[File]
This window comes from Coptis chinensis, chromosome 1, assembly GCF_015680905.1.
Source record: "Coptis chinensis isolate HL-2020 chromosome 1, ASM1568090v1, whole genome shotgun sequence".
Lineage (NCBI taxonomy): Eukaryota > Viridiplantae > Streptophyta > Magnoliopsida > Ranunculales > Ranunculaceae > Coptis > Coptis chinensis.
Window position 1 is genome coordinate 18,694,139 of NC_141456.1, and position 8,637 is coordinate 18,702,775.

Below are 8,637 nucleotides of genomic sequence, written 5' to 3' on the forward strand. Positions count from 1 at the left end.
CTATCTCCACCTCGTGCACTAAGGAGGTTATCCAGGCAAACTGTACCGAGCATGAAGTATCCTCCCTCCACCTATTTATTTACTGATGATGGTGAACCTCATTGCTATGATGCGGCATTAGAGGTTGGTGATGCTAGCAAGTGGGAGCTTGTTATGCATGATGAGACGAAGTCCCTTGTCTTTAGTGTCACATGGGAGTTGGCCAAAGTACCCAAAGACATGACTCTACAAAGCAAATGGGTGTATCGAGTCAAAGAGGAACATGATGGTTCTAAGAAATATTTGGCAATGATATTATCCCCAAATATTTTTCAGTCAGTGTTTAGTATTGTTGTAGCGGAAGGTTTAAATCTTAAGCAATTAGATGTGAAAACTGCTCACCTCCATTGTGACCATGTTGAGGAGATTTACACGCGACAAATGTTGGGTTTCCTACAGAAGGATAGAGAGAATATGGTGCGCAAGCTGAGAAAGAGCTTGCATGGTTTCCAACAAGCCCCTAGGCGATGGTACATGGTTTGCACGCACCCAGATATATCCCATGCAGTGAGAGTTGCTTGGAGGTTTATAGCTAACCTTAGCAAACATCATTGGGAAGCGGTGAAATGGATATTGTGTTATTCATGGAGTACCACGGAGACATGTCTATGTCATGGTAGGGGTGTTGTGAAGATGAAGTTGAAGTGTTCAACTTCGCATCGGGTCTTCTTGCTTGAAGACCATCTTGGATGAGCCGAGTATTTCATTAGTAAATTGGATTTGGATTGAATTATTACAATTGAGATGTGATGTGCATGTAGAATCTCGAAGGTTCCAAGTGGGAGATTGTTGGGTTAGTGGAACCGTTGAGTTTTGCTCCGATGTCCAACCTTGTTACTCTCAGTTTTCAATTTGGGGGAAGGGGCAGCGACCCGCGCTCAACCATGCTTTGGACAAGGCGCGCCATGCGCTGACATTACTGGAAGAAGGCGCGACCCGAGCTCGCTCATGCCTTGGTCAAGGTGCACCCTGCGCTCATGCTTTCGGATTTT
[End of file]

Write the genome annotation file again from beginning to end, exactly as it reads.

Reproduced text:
This window comes from Coptis chinensis, chromosome 1, assembly GCF_015680905.1.
Source record: "Coptis chinensis isolate HL-2020 chromosome 1, ASM1568090v1, whole genome shotgun sequence".
Lineage (NCBI taxonomy): Eukaryota > Viridiplantae > Streptophyta > Magnoliopsida > Ranunculales > Ranunculaceae > Coptis > Coptis chinensis.
Window position 1 is genome coordinate 18,694,139 of NC_141456.1, and position 8,637 is coordinate 18,702,775.

Below are 8,637 nucleotides of genomic sequence, written 5' to 3' on the forward strand. Positions count from 1 at the left end.
CTATCTCCACCTCGTGCACTAAGGAGGTTATCCAGGCAAACTGTACCGAGCATGAAGTATCCTCCCTCCACCTATTTATTTACTGATGATGGTGAACCTCATTGCTATGATGCGGCATTAGAGGTTGGTGATGCTAGCAAGTGGGAGCTTGTTATGCATGATGAGACGAAGTCCCTTGTCTTTAGTGTCACATGGGAGTTGGCCAAAGTACCCAAAGACATGACTCTACAAAGCAAATGGGTGTATCGAGTCAAAGAGGAACATGATGGTTCTAAGAAATATTTGGCAATGATATTATCCCCAAATATTTTTCAGTCAGTGTTTAGTATTGTTGTAGCGGAAGGTTTAAATCTTAAGCAATTAGATGTGAAAACTGCTCACCTCCATTGTGACCATGTTGAGGAGATTTACACGCGACAAATGTTGGGTTTCCTACAGAAGGATAGAGAGAATATGGTGCGCAAGCTGAGAAAGAGCTTGCATGGTTTCCAACAAGCCCCTAGGCGATGGTACATGGTTTGCACGCACCCAGATATATCCCATGCAGTGAGAGTTGCTTGGAGGTTTATAGCTAACCTTAGCAAACATCATTGGGAAGCGGTGAAATGGATATTGTGTTATTCATGGAGTACCACGGAGACATGTCTATGTCATGGTAGGGGTGTTGTGAAGATGAAGTTGAAGTGTTCAACTTCGCATCGGGTCTTCTTGCTTGAAGACCATCTTGGATGAGCCGAGTATTTCATTAGTAAATTGGATTTGGATTGAATTATTACAATTGAGATGTGATGTGCATGTAGAATCTCGAAGGTTCCAAGTGGGAGATTGTTGGGTTAGTGGAACCGTTGAGTTTTGCTCCGATGTCCAACCTTGTTACTCTCAGTTTTCAATTTGGGGGAAGGGGCAGCGACCCGCGCTCAACCATGCTTTGGACAAGGCGCGCCATGCGCTGACATTACTGGAAGAAGGCGCGACCCGAGCTCGCTCATGCCTTGGTCAAGGTGCACCCTGCGCTCATGCTTTCGGATTTT